The World Steel Association forecasts steel demand to edge up 0.4% in 2022 to 1.84 billion mt and grow a further 2.2% in 2023 to 1.88 billion mt, according to its Short Range Outlook released April 14.
Steel demand rose 2.7% in 2021 to 1.83 billion as recovery from the pandemic was stronger than expected in a number of regions, although there had been a sharper-than-anticipated deceleration in China, worldsteel Economics Committee Chairman Maxino Vedoya said in a statement.
“For 2022 and 2023, the outlook is highly uncertain. The expectation of a continued and stable recovery from the pandemic has been shaken by the war in Ukraine and rising inflation,” Vedoya said.
The association expected reduced demand growth in 2022 due to impacts from the war in Ukraine, with further downside risks from the continued pandemic, especially in China, and rising interest rates.
“We expect growth to start coming in 2023 and this is on the presumption that the war in Ukraine will come to a conclusion sometime in this year and at least the end of this year we will begin to see a recovery in the steel use in those markets, but throughout our forecasts we have assumed that steel use in Russia and Ukraine is going to be way down from previous years, and that the impact will flow over,” worldsteel Director General Edwin Basson told a press briefing April 14.
He said the war was most likely to impact Europe due to its reliance on Russian energy and its geographic proximity, but other regions would see less of an impact depending on their direct trade and financial exposures to Russia and Ukraine.
In the EU and the UK, steel demand was expected to fall 1.3% in 2022 to 161.5 million mt due the region’s high dependence on Russian energy and refugee inflows, although demand was expected to grow 4% in 2023, the association said.
In the developed world, steel demand was expected to increase by a lower 1.1% in 2022 and 2.4% in 2023, after rising 16.5% in 2021.
There was expected to be a global impact from the war causing continued supply chain disruptions, higher energy and commodity prices, especially for steel raw materials, and financial market volatility and uncertainty undermining investment.
“The geopolitical situation surrounding Ukraine poses significant long-term implications for the global steel industry. Among them are a possible readjustment in global trade flows, a shift in energy trade and its impact on energy transitions, and continued reconfiguration of global supply chains,” worldsteel said.
It said emerging economies outside of China would face challenges from the worsening external environment, the war, and US monetary tightening, leading to low growth of 0.5% in 2022 to 484.4 million mt and 4.5% in 2023, down from a growth of 10.7% in 2021.
“The expected tightening of US monetary policies will hurt financially vulnerable emerging economies,” worldsteel said.
China demand flat in 2022
Chinese steel demand slowed in 2021 due to government measures on real estate developers and worldsteel expected demand in 2022 to remain steady at 952 million mt, as Beijing looked to boost infrastructure investment and stabilize the real estate market. These stimuli are then due to support steel demand growth of 1% in 2023 to 961.6 million mt.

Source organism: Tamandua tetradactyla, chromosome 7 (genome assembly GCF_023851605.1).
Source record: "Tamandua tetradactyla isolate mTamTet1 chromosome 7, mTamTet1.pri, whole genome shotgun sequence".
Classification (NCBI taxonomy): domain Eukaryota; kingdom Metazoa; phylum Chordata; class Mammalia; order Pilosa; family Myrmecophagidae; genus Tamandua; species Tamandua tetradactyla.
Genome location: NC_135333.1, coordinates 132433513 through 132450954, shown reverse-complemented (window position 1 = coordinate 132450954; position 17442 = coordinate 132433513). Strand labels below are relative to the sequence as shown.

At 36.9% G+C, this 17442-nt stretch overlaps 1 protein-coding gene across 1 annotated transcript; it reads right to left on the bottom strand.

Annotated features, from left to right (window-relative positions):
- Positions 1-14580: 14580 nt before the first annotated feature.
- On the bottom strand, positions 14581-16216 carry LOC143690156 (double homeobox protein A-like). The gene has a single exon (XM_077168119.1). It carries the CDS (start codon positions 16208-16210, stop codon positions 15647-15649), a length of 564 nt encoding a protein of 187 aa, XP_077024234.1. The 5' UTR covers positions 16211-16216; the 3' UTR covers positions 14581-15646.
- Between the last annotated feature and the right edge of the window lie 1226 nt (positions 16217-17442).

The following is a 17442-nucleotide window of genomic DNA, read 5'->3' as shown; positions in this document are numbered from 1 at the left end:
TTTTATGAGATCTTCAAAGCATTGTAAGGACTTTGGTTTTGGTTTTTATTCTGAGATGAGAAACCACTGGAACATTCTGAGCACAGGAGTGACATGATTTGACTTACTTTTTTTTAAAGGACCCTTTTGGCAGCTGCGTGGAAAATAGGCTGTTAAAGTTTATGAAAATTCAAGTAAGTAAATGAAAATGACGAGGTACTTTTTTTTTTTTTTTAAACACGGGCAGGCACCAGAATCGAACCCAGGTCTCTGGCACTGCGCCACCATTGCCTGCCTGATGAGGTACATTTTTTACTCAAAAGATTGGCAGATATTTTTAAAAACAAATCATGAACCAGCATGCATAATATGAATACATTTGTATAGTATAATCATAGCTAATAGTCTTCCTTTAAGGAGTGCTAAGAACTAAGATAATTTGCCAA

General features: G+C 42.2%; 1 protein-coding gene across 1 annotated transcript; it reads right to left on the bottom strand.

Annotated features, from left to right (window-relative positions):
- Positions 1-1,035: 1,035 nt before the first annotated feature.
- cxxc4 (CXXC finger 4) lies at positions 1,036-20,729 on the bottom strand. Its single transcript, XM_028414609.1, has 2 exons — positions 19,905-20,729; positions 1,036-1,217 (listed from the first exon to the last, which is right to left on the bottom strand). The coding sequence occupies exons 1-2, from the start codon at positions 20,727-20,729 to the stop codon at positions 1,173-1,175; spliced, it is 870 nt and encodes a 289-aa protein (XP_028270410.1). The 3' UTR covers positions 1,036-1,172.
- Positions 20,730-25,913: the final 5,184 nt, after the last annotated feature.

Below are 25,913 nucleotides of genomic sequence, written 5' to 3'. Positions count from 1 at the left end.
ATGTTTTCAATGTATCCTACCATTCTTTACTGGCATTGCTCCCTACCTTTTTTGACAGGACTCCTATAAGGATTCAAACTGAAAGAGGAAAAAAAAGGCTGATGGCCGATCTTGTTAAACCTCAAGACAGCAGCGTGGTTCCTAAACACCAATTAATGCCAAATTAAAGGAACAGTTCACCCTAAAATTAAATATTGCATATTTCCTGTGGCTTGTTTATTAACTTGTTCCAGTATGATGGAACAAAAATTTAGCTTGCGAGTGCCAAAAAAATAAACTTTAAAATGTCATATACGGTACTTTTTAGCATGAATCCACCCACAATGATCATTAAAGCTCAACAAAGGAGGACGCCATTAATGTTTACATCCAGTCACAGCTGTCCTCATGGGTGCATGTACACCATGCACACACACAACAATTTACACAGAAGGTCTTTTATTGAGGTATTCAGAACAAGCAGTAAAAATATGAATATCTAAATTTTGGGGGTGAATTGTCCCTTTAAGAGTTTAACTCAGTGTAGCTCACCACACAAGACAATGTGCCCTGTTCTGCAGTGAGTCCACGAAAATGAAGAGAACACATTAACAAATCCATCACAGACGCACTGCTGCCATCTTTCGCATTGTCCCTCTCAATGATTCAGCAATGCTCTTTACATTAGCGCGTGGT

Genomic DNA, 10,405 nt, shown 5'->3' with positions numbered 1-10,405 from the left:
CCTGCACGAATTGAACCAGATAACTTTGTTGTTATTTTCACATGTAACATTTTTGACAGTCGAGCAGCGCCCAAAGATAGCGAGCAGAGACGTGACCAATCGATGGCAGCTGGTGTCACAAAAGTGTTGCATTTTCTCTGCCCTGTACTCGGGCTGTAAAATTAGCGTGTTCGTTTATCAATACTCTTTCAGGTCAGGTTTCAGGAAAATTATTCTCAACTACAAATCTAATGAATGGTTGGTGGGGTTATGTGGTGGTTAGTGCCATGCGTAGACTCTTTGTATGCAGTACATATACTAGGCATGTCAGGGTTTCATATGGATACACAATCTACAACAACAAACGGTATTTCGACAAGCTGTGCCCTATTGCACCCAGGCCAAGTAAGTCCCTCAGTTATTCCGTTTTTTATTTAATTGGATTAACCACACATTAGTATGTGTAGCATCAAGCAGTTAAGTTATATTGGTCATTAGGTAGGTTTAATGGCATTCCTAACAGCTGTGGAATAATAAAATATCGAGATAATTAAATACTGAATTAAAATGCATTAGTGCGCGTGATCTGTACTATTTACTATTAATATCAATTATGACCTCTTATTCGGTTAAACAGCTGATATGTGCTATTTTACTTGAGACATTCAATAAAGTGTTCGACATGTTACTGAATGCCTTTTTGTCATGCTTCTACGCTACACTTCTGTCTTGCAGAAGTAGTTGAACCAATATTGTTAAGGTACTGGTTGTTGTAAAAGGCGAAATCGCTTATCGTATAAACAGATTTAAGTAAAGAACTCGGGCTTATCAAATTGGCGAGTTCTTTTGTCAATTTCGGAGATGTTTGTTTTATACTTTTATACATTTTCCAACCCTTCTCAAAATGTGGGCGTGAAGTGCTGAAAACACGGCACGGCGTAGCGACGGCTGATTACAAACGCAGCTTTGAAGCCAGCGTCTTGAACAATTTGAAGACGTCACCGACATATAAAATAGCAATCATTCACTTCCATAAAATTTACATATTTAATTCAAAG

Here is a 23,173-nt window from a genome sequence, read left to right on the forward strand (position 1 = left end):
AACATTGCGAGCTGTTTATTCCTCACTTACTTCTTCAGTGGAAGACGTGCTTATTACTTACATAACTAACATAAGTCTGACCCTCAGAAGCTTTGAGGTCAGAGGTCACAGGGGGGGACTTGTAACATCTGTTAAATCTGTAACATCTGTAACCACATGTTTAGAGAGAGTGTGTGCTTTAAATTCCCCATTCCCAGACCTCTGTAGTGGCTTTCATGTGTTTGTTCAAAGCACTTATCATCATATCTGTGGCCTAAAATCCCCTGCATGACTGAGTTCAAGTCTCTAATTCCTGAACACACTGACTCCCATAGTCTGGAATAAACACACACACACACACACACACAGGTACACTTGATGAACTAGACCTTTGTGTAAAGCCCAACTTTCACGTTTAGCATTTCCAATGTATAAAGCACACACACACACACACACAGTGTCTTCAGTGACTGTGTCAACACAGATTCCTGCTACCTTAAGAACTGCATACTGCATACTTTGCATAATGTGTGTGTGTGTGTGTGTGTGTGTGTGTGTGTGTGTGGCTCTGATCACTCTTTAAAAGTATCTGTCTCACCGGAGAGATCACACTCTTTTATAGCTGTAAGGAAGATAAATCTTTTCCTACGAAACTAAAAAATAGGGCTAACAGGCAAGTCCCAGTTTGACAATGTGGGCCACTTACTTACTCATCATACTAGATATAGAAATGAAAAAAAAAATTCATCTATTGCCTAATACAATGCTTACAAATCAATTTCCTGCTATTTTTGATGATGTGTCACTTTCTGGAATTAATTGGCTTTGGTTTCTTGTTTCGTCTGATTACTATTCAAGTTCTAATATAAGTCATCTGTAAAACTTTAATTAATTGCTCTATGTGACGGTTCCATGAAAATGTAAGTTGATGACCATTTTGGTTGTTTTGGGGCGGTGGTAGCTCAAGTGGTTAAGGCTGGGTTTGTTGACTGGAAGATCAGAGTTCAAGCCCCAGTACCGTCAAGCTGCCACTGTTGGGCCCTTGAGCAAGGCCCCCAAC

“We do not see strong recovery in China, so the stabilization that we started seeing in the latter half of 2021 in China, we think will continue through for most of 2022,” Basson said.
Despite a contraction in China, the global construction industry recovered in 2021 to a record growth of 3.4% as many countries required infrastructure as part of their pandemic recovery programs, with the energy transition expected to drive the sector’s growth for many years, worldsteel said.
Inflation was a problem in many markets and could have a dampening effect on steel use, particularly in the construction markets, Basson said.
Supply chain bottlenecks
The global automotive industry remained disappointing in 2021, impacted by supply chain bottlenecks, with the war in Ukraine likely to delay any return to normal of the supply chain issues, especially in Europe, the association said.
“The continued stickiness in the supply chains, particularly in the auto industry, has still had an impact in the early parts of 2022, but as we go through the rest of the year, we expect that to dissipate and demand to normalize in those markets,” Basson said, adding that the automotive sector consumed about 12%-13% of all steel used, or around 200 million mt.
Global electric vehicle sales almost doubled year on year in 2021 to 6.6 million units, or a share of 8.6%, up from 2.5% in 2019, wordsteel said.
“What we’re seeing so far is that EVs are using the same technology as previous vehicles and in some cases use a little bit more steel to make the cars stronger for the heavier batteries they are carrying, so, so far we’ve seen no impact on steel use from EVs and I think most likely this is going to be the trend for the next number of years,” Basson said.
Steel use was also expected to play a part in automated vehicles in the future.
“Steel, if anything is going to play a stronger role into the future than in the past, so we’re quite positive about the role of steel in the automotive market and also not worried about the EV market in the steel industry,” Basson said.
— Jacqueline Holman